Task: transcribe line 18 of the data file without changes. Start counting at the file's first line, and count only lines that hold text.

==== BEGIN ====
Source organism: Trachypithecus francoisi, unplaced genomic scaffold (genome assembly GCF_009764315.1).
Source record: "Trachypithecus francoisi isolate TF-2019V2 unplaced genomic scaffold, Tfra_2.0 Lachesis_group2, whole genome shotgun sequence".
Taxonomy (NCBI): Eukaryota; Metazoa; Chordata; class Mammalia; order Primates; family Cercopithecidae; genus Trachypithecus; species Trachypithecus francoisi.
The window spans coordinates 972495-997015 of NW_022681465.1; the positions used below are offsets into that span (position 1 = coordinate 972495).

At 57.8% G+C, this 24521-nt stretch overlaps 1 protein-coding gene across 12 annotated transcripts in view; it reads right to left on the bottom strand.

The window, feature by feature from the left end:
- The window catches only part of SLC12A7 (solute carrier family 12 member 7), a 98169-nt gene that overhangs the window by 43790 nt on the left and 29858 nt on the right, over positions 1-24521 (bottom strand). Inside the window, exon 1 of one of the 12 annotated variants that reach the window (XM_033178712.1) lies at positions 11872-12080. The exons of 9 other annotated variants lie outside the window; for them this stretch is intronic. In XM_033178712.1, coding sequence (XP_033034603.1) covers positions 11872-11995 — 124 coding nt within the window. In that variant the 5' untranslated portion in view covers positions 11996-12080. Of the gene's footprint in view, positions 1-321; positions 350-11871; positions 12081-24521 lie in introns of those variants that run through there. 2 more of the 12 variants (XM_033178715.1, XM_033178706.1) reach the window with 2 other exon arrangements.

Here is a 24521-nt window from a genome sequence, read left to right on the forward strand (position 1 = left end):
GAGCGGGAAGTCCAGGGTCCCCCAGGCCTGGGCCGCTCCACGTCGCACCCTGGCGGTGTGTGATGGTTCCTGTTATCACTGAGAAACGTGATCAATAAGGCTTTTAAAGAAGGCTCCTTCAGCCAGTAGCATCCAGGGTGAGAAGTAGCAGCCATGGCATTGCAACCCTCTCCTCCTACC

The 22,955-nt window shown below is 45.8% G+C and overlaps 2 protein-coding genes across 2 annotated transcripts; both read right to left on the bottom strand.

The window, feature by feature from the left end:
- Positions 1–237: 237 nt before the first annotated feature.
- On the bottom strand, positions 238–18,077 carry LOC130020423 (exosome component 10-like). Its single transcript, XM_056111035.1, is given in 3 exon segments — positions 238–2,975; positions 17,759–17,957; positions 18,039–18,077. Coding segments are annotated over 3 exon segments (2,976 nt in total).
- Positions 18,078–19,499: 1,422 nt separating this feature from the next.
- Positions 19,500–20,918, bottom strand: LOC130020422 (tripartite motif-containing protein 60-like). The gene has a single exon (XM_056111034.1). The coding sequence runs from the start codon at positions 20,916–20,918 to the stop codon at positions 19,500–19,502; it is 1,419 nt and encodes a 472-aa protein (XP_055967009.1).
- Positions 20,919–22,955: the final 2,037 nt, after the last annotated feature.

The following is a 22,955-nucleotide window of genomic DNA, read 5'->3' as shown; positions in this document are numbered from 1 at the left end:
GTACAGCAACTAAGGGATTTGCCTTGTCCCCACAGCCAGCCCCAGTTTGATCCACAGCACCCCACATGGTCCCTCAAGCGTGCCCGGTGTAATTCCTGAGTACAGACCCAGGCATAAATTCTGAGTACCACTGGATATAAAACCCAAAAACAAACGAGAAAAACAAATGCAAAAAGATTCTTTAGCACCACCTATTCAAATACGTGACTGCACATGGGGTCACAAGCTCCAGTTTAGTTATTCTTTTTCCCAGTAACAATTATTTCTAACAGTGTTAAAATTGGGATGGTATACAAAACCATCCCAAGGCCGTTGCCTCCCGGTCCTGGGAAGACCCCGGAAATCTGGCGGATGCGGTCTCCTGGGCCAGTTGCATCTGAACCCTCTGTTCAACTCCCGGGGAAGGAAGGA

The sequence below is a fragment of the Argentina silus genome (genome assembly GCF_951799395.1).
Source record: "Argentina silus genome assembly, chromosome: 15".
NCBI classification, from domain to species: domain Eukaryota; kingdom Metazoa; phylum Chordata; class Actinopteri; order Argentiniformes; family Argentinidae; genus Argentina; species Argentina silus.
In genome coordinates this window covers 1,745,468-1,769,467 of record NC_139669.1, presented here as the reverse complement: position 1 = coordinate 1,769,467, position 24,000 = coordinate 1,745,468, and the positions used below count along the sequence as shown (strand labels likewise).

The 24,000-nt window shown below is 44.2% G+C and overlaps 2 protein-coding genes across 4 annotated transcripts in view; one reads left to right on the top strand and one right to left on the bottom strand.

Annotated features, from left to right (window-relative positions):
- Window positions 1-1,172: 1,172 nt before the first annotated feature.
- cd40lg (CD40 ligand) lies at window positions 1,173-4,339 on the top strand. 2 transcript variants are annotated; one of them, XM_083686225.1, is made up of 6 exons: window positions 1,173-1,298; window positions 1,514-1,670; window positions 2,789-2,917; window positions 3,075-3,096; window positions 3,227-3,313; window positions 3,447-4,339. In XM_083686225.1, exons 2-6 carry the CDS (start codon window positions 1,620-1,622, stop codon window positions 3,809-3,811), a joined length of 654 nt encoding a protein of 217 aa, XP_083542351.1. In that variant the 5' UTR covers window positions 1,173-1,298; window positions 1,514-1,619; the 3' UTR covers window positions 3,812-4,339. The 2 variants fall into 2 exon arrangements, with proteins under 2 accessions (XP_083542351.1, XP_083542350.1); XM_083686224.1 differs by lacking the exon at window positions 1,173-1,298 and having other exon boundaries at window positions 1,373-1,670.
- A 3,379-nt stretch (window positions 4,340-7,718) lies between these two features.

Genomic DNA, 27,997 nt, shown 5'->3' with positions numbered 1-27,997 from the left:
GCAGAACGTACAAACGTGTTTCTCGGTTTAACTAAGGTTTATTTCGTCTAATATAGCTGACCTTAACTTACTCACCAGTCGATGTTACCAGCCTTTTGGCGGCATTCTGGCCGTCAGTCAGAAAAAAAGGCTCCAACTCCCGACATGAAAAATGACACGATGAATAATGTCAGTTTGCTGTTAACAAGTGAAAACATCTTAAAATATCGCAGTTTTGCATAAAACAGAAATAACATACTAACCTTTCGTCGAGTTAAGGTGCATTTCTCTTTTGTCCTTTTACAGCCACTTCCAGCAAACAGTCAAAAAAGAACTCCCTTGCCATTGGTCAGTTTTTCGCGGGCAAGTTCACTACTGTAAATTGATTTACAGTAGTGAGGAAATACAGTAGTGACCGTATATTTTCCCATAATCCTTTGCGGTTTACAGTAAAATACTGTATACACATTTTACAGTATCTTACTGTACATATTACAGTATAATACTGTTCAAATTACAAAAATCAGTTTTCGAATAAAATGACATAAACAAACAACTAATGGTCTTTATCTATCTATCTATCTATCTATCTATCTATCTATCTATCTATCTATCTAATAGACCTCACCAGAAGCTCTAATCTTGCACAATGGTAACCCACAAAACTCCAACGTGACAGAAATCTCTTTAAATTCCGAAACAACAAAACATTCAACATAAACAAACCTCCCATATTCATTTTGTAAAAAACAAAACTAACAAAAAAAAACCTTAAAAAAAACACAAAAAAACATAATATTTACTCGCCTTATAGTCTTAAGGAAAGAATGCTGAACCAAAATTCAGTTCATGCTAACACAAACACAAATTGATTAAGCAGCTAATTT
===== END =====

GTACAGCAACTAAGGGATTTGCCTTGTCCCCACAGCCAGCCCCAGTTTGATCCACAGCACCCCACATGGTCCCTCAAGCGTGCCCGGTGTAATTCCTGAGTACAGACCCAGGCATAAATTCTGAGTACCACTGGATATAAAACCCAAAAACAAACGAGAAAAACAAATGCAAAAAGATTCTTTAGCACCACCTATTCAAATACGTGACTGCACATGGGGTCACAAGCTCCAGTTTAGTTATTCTTTTTCCCAGTAACAATTATTTCTAACAGTGTTAAAATTGGGATGGTATACAAAACCATCCCAAGGCCGTTGCCTCCCGGTCCTGGGAAGACCCCGGAAATCTGGCGGATGCGGTCTCCTGGGCCAGTTGCATCTGAACCCTCTGTTCAACTCCCGGGGAAGGAAGGA